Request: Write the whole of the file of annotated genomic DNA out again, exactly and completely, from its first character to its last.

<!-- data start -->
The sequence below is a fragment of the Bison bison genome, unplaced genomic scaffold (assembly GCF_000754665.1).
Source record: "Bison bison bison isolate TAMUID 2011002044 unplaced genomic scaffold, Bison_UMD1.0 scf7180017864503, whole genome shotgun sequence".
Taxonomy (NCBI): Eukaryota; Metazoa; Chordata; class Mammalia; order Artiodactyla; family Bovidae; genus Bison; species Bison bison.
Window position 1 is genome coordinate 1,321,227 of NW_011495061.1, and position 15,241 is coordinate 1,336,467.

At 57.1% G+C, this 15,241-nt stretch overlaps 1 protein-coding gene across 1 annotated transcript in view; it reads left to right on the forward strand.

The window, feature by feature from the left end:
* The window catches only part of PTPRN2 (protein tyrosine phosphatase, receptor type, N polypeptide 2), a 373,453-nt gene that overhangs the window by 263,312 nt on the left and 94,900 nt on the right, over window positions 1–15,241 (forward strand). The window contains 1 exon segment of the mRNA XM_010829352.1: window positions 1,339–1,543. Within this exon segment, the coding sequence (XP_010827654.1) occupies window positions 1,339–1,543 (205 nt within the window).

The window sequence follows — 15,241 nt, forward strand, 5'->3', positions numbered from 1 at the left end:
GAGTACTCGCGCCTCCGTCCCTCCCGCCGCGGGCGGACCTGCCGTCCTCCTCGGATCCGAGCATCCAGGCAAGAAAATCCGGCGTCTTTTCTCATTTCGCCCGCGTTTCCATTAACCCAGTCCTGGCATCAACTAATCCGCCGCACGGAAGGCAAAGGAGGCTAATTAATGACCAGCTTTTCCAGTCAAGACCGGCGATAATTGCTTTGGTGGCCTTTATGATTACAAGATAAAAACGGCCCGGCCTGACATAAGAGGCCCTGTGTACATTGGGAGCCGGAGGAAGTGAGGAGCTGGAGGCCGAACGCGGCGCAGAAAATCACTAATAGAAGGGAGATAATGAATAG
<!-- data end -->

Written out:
The sequence below is a fragment of the Bison bison genome, unplaced genomic scaffold (assembly GCF_000754665.1).
Source record: "Bison bison bison isolate TAMUID 2011002044 unplaced genomic scaffold, Bison_UMD1.0 scf7180017864503, whole genome shotgun sequence".
Taxonomy (NCBI): Eukaryota; Metazoa; Chordata; class Mammalia; order Artiodactyla; family Bovidae; genus Bison; species Bison bison.
Window position 1 is genome coordinate 1,321,227 of NW_011495061.1, and position 15,241 is coordinate 1,336,467.

At 57.1% G+C, this 15,241-nt stretch overlaps 1 protein-coding gene across 1 annotated transcript in view; it reads left to right on the forward strand.

The window, feature by feature from the left end:
* The window catches only part of PTPRN2 (protein tyrosine phosphatase, receptor type, N polypeptide 2), a 373,453-nt gene that overhangs the window by 263,312 nt on the left and 94,900 nt on the right, over window positions 1–15,241 (forward strand). The window contains 1 exon segment of the mRNA XM_010829352.1: window positions 1,339–1,543. Within this exon segment, the coding sequence (XP_010827654.1) occupies window positions 1,339–1,543 (205 nt within the window).

The window sequence follows — 15,241 nt, forward strand, 5'->3', positions numbered from 1 at the left end:
GAGTACTCGCGCCTCCGTCCCTCCCGCCGCGGGCGGACCTGCCGTCCTCCTCGGATCCGAGCATCCAGGCAAGAAAATCCGGCGTCTTTTCTCATTTCGCCCGCGTTTCCATTAACCCAGTCCTGGCATCAACTAATCCGCCGCACGGAAGGCAAAGGAGGCTAATTAATGACCAGCTTTTCCAGTCAAGACCGGCGATAATTGCTTTGGTGGCCTTTATGATTACAAGATAAAAACGGCCCGGCCTGACATAAGAGGCCCTGTGTACATTGGGAGCCGGAGGAAGTGAGGAGCTGGAGGCCGAACGCGGCGCAGAAAATCACTAATAGAAGGGAGATAATGAATAG